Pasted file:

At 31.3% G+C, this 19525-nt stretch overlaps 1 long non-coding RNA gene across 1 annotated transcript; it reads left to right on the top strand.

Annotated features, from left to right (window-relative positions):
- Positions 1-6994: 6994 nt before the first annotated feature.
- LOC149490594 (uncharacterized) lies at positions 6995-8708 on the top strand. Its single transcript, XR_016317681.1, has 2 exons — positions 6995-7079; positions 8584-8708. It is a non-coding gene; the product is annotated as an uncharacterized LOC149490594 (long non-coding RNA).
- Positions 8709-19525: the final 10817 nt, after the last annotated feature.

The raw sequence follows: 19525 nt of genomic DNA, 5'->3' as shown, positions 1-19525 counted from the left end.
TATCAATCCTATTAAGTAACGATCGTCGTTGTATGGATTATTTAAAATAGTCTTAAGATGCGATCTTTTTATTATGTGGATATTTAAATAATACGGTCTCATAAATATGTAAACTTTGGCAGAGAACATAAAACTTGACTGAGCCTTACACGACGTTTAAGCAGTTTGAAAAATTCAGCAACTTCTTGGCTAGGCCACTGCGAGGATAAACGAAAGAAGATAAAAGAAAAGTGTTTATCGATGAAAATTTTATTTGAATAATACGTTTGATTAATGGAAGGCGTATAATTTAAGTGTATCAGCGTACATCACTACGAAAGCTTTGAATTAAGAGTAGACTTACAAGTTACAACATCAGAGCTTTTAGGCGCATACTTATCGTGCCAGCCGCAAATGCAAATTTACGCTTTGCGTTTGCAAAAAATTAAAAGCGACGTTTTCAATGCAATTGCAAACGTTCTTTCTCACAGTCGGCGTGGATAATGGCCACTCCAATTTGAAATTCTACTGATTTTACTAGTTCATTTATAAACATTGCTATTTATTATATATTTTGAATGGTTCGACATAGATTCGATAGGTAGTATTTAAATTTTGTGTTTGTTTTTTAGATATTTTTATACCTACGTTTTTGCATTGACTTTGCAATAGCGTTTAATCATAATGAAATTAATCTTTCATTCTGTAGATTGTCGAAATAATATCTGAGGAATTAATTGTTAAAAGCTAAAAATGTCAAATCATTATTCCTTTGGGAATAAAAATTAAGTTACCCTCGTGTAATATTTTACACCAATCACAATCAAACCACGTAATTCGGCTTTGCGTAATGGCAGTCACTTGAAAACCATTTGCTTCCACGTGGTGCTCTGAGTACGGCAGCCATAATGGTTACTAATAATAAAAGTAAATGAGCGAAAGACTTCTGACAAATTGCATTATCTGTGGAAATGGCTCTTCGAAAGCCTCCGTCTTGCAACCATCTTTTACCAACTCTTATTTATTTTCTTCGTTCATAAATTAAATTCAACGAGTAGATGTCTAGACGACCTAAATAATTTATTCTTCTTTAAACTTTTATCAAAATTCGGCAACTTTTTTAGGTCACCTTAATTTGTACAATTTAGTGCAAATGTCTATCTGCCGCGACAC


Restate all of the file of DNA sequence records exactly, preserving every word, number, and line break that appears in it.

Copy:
At 31.3% G+C, this 19525-nt stretch overlaps 1 long non-coding RNA gene across 1 annotated transcript; it reads left to right on the top strand.

Annotated features, from left to right (window-relative positions):
- Positions 1-6994: 6994 nt before the first annotated feature.
- LOC149490594 (uncharacterized) lies at positions 6995-8708 on the top strand. Its single transcript, XR_016317681.1, has 2 exons — positions 6995-7079; positions 8584-8708. It is a non-coding gene; the product is annotated as an uncharacterized LOC149490594 (long non-coding RNA).
- Positions 8709-19525: the final 10817 nt, after the last annotated feature.

The raw sequence follows: 19525 nt of genomic DNA, 5'->3' as shown, positions 1-19525 counted from the left end.
TATCAATCCTATTAAGTAACGATCGTCGTTGTATGGATTATTTAAAATAGTCTTAAGATGCGATCTTTTTATTATGTGGATATTTAAATAATACGGTCTCATAAATATGTAAACTTTGGCAGAGAACATAAAACTTGACTGAGCCTTACACGACGTTTAAGCAGTTTGAAAAATTCAGCAACTTCTTGGCTAGGCCACTGCGAGGATAAACGAAAGAAGATAAAAGAAAAGTGTTTATCGATGAAAATTTTATTTGAATAATACGTTTGATTAATGGAAGGCGTATAATTTAAGTGTATCAGCGTACATCACTACGAAAGCTTTGAATTAAGAGTAGACTTACAAGTTACAACATCAGAGCTTTTAGGCGCATACTTATCGTGCCAGCCGCAAATGCAAATTTACGCTTTGCGTTTGCAAAAAATTAAAAGCGACGTTTTCAATGCAATTGCAAACGTTCTTTCTCACAGTCGGCGTGGATAATGGCCACTCCAATTTGAAATTCTACTGATTTTACTAGTTCATTTATAAACATTGCTATTTATTATATATTTTGAATGGTTCGACATAGATTCGATAGGTAGTATTTAAATTTTGTGTTTGTTTTTTAGATATTTTTATACCTACGTTTTTGCATTGACTTTGCAATAGCGTTTAATCATAATGAAATTAATCTTTCATTCTGTAGATTGTCGAAATAATATCTGAGGAATTAATTGTTAAAAGCTAAAAATGTCAAATCATTATTCCTTTGGGAATAAAAATTAAGTTACCCTCGTGTAATATTTTACACCAATCACAATCAAACCACGTAATTCGGCTTTGCGTAATGGCAGTCACTTGAAAACCATTTGCTTCCACGTGGTGCTCTGAGTACGGCAGCCATAATGGTTACTAATAATAAAAGTAAATGAGCGAAAGACTTCTGACAAATTGCATTATCTGTGGAAATGGCTCTTCGAAAGCCTCCGTCTTGCAACCATCTTTTACCAACTCTTATTTATTTTCTTCGTTCATAAATTAAATTCAACGAGTAGATGTCTAGACGACCTAAATAATTTATTCTTCTTTAAACTTTTATCAAAATTCGGCAACTTTTTTAGGTCACCTTAATTTGTACAATTTAGTGCAAATGTCTATCTGCCGCGACAC